Updated: Nov 7, 2021
Here are my top 5 old school beers. And why they rank, just not in any particular order.
I built the First Brew Thru in Nags Head with my partner Dana back in 1978. It is still standing at (Mile marker 10) 2203 S Croatan Hwy. It has been remodeled over the years but the original bones are still standing tall. Dana had devised a jig so we could reproduce all the trusses for the faux mansard roof line. That was a very productive day.
To celebrate the day's accomplishments that night we went to a beer joint called Soundside and enjoyed fresh hushpuppies and ice-cold pitchers of Heineken.
Not many places have Heineken on tap, but do yourself a favor, when they do and try it.
More on the Brew Thru in future posts.
Growing up in Akron, I was fortunate to go to the University of Akron. One of the favorite Friday night venues was Water St. in Kent. The street was wall to wall beer joints. Many of them were in the basement different from the beer hall upstairs. Ohio had an unusual drinking law at the time. If you were 18 years old you could legally drink 3.2% beer. If you were 21 years old everything was available. Some brewers made both strengths, like Schlitz
and Stroh’s. Rolling Rock did not. We you entered your ID was checked and you were hand stamped either Hi or Low. The Holy Grail was to snag an empty Rolling Rock longneck and try to convince the bartender you just needed another one. Real cool like. Never worked, not even once. So, I always have had an affinity for Rolling Rock. Tony Soprano favored it too, no wonder I like it so much.
Schoenling Little Kings
My first trip to Nags Head was my friends Dick and Barb wedding. My wife and I were the designated drivers for after their reception to drive us all to a Rental Cottage near the beach. Dick borrowed his dad’s big old Buick and we had plenty of room in the trunk for supplies. When I say supplies, I mean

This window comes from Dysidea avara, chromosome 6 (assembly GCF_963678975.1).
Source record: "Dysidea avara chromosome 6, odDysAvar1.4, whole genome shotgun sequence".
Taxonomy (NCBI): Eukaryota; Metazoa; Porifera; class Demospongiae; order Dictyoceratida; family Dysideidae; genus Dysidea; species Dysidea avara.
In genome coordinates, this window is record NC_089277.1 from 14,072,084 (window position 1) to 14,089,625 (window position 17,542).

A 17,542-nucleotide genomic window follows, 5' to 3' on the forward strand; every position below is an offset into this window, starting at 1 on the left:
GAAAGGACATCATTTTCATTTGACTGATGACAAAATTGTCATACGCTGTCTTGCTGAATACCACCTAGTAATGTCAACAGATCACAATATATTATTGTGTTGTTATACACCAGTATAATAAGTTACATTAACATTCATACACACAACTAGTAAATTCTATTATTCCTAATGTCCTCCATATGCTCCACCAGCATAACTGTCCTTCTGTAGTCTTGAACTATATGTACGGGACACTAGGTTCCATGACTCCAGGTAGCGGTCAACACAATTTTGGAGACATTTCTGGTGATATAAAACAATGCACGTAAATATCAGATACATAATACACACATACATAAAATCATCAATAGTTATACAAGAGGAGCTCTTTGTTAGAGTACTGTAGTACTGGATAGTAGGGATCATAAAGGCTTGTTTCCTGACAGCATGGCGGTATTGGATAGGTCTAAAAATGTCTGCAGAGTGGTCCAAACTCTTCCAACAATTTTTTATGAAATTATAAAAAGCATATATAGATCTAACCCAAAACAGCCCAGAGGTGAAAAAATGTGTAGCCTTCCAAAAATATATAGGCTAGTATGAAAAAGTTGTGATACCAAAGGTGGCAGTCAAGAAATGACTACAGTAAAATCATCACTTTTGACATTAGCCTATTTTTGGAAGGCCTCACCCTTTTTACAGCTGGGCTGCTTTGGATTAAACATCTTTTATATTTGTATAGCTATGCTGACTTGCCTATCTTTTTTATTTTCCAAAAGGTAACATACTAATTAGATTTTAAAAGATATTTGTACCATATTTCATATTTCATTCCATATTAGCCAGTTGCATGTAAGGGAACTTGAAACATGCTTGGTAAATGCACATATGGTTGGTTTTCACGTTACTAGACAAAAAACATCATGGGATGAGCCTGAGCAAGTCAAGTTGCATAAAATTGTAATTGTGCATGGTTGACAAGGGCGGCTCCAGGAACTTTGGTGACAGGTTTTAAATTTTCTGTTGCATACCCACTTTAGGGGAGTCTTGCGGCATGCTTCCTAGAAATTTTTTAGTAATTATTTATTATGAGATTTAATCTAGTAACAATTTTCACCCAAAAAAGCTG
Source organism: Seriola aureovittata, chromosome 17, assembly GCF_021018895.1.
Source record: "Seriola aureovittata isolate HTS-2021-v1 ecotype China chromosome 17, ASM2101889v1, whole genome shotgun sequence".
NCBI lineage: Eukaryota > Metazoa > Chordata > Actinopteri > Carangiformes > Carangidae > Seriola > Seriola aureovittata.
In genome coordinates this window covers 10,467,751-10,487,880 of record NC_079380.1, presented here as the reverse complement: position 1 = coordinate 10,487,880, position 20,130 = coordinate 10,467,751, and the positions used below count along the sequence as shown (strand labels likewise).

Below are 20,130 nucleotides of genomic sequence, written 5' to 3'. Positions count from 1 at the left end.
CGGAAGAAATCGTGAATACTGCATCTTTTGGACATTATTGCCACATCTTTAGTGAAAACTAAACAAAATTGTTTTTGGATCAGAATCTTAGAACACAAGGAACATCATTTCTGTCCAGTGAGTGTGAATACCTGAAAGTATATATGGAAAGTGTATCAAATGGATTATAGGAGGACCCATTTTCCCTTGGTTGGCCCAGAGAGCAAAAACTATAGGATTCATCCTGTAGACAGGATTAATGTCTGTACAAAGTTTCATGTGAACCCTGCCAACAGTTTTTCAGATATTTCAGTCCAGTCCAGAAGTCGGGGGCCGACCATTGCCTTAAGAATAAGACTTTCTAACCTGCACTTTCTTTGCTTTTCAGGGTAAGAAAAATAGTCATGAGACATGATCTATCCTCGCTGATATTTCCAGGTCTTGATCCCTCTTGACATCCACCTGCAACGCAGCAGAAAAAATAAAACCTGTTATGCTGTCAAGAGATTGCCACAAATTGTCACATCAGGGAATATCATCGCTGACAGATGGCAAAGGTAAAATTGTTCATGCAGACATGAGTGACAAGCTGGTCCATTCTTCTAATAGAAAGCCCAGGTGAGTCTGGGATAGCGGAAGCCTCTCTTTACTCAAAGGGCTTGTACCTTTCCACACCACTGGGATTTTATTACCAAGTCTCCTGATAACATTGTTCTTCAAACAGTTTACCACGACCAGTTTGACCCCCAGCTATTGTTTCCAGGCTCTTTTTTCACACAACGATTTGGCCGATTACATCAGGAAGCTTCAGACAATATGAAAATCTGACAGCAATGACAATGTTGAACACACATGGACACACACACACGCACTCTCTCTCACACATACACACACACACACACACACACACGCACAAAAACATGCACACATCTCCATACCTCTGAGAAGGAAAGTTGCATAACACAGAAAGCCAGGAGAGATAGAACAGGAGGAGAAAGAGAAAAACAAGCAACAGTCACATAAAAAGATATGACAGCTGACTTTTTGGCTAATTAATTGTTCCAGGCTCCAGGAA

48 bottle cases of Schoenling 7 0z Little Kings. The problem is you can’t fit a weeks worth of beer in a Buick trunk. So you find yourself sitting on the porch complaining how you have to drive to a store and actually walk inside to buy beer. Then carry it to your own car. Definitely not like Ohio, its seems like there was a drive through on every corner, not actually, but there were two on Portage Trial opposite each other. One of my favorites was Jaco’s Drive Thru on Cuyahoga Falls avenue. All the way home we kept complaining and that is how the idea of trailblazing the first drive thru in Nags Head was born.
Pabst Blue Ribbon
I have happy memories as a kid with my Dad on a Saturday afternoon studying over my new model airplane dad just bought me. It turns out he was distracting me while we sat in a saloon with him drinking a few PBR’s. I sat patiently with my soda and new toy. He really enjoyed those beers and I always wanted to relive those memories. Dad passed away when I was 7 and when I got old enough, I would sometime enjoy a cold Pabst and tell someone about my Dad. Still am, evidently.
This is an unusual memory trigger involving my second Brew Thru, which I opened in New Smyrna Beach, FL in 1981. The store was quite a novelty, a drive thru store for beer, less than a mile from the beach, with huge ice-cold walk-in coolers. I was a big hit with the police, especially the motorcycle cops who had Beach patrol in the heat of summer. They would take a break (a 10 -7), park their motorcycles on the side of the building and cool off in the walk-in. We became great friends and I was always covered, no bad guys bothered me because they never knew when a cop would drive though. The police fraternal organization had a private clubhouse with a well-stocked bar and party room. I would provide kegs occasionally as a thank you. One of
the senior officers had his eye on my neon Schlitz sign. Actually, it wasn’t mine because the vendor retained ownership to avoid the appearance of paid advertising. Try as I might I co